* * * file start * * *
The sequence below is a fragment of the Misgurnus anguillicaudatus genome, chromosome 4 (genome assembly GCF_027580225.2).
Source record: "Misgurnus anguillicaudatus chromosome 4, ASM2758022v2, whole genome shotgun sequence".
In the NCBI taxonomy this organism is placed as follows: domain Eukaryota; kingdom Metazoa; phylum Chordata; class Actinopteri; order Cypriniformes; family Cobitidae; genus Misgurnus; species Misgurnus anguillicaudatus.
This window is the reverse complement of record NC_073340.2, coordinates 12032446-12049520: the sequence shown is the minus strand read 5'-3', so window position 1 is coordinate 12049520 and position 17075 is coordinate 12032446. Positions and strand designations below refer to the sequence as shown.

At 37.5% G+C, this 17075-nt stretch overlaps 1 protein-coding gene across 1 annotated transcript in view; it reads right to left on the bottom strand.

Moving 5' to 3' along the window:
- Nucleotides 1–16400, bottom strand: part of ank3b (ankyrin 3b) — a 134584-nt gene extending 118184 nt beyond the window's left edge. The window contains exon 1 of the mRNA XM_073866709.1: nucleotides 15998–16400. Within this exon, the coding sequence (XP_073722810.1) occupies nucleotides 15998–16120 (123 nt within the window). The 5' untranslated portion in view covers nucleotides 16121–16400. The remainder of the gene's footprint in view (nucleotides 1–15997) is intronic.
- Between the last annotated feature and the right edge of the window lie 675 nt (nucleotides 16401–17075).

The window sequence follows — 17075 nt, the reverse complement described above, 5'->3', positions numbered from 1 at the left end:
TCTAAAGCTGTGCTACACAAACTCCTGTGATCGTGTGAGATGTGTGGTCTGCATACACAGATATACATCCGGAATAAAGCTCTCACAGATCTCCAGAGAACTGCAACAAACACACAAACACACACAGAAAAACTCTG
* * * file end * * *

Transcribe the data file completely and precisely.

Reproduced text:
The sequence below is a fragment of the Misgurnus anguillicaudatus genome, chromosome 4 (genome assembly GCF_027580225.2).
Source record: "Misgurnus anguillicaudatus chromosome 4, ASM2758022v2, whole genome shotgun sequence".
In the NCBI taxonomy this organism is placed as follows: domain Eukaryota; kingdom Metazoa; phylum Chordata; class Actinopteri; order Cypriniformes; family Cobitidae; genus Misgurnus; species Misgurnus anguillicaudatus.
This window is the reverse complement of record NC_073340.2, coordinates 12032446-12049520: the sequence shown is the minus strand read 5'-3', so window position 1 is coordinate 12049520 and position 17075 is coordinate 12032446. Positions and strand designations below refer to the sequence as shown.

At 37.5% G+C, this 17075-nt stretch overlaps 1 protein-coding gene across 1 annotated transcript in view; it reads right to left on the bottom strand.

Moving 5' to 3' along the window:
- Nucleotides 1–16400, bottom strand: part of ank3b (ankyrin 3b) — a 134584-nt gene extending 118184 nt beyond the window's left edge. The window contains exon 1 of the mRNA XM_073866709.1: nucleotides 15998–16400. Within this exon, the coding sequence (XP_073722810.1) occupies nucleotides 15998–16120 (123 nt within the window). The 5' untranslated portion in view covers nucleotides 16121–16400. The remainder of the gene's footprint in view (nucleotides 1–15997) is intronic.
- Between the last annotated feature and the right edge of the window lie 675 nt (nucleotides 16401–17075).

The window sequence follows — 17075 nt, the reverse complement described above, 5'->3', positions numbered from 1 at the left end:
TCTAAAGCTGTGCTACACAAACTCCTGTGATCGTGTGAGATGTGTGGTCTGCATACACAGATATACATCCGGAATAAAGCTCTCACAGATCTCCAGAGAACTGCAACAAACACACAAACACACACAGAAAAACTCTG